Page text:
From “Rebellion,” Chapter 4 of Part II, Book V of The Brothers Karamazov

The spirit of mayhem seems to flow out of the ground in Tea Obreht’s landscape. “The diggers” make the point anecdotally in The Tiger’s Wife. In an elderly couple’s backyard vineyard, a peasant clan turns up and starts shoveling. Eventually their leader explains that in wartime a dozen years earlier he’d buried a cousin there and that the unsolemnized death was now making his children sick. So they exhume a smelly suitcase full of bones and perform last rites of a sort on the cousin’s heart. But everywhere in The Tiger’s Wife the dead haunt the living. And so rises rumor, and then gossip, which matures into folklore and fables.

The paired stories on which Tea Obreht has built The Tiger’s Wife are told by an older doctor to his grand-daughter; they are presented in turn as the framework in which the man invented his life. The first, a sort of fable, involves a tiger that escaped the city zoo during the German bombing in 1941, and settled in the forest ridge near grandfather’s town when he was an impressionable lad of 12. The second invention is a Deathless Man who keeps showing up in the grandfather’s life, making it his odd business to tell people clearly when they are about to die. “So they can prepare,” he says. “I do not direct the passage — I just make it easier.” The tiger seems to represent to grandfather an escape from reality, the Deathless Man a reconciliation with it.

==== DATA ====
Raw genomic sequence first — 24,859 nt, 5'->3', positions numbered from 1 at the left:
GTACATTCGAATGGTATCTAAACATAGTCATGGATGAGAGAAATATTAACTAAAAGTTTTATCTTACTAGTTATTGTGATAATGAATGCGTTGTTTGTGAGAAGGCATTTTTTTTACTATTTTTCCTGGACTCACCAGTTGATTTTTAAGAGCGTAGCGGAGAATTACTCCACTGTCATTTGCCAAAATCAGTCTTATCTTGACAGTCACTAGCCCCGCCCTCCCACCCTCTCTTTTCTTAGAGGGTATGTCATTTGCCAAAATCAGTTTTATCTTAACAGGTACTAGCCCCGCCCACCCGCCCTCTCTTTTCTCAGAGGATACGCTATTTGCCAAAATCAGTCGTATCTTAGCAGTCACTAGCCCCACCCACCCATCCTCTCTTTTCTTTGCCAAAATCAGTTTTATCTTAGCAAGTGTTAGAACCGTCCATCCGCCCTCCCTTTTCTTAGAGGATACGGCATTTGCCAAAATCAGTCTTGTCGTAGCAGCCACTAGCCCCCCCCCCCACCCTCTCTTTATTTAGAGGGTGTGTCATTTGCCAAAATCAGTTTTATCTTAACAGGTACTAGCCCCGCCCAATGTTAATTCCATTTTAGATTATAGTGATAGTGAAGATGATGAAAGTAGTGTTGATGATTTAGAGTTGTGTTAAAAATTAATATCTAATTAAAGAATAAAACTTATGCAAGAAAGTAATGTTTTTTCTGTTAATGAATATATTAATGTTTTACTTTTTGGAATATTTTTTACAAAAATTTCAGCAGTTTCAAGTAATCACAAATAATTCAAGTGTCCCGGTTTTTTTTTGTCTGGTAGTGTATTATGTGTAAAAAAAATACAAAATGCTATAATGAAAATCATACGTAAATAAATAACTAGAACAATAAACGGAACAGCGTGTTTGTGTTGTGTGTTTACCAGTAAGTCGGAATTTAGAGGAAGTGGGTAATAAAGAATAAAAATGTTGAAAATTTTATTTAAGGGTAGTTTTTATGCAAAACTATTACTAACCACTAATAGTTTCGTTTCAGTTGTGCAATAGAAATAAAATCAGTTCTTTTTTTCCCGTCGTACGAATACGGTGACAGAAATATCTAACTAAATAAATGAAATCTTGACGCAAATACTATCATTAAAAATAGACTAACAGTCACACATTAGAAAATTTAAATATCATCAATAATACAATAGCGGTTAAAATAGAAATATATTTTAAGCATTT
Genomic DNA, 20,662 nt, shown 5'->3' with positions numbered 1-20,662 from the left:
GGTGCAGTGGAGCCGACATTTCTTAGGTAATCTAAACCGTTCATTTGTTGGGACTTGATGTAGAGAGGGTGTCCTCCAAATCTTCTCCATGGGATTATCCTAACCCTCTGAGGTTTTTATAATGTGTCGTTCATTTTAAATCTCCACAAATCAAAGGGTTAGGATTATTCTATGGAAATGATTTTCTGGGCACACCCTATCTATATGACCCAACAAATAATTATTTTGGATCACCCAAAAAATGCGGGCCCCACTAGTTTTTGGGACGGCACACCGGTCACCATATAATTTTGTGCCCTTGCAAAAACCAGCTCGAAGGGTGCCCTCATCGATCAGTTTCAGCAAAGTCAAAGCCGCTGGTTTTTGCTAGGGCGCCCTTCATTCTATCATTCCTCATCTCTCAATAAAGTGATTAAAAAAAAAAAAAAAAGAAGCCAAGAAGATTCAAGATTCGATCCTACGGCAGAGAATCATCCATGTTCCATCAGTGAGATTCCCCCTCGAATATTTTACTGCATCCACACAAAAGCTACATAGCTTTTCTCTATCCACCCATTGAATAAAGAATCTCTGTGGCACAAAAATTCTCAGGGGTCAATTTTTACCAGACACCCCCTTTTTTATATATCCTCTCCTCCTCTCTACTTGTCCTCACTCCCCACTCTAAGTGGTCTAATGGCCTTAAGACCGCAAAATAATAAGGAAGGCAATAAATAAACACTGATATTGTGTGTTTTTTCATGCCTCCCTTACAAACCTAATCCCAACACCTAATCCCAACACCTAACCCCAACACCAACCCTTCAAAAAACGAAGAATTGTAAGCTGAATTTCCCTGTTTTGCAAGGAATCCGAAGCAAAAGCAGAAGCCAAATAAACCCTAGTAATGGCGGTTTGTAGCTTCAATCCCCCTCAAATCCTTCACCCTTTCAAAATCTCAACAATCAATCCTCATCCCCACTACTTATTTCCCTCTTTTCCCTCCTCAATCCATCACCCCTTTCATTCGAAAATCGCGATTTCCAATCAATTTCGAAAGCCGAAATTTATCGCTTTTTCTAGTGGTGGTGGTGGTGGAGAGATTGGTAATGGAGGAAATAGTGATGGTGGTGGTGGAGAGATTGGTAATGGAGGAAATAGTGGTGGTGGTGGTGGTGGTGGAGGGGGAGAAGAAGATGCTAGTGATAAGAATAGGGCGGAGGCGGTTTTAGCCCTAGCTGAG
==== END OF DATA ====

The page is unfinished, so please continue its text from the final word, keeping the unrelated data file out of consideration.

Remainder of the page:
I think that story-telling and myth-making are a huge part of the book and that it became very obvious fairly early on that that was what the book was going to center on. I think that in the book, and perhaps in life, stories are a way for people to get through very difficult situations, and I certainly did not want to focus on the realities of the war, but the way people tell themselves about something after the fact.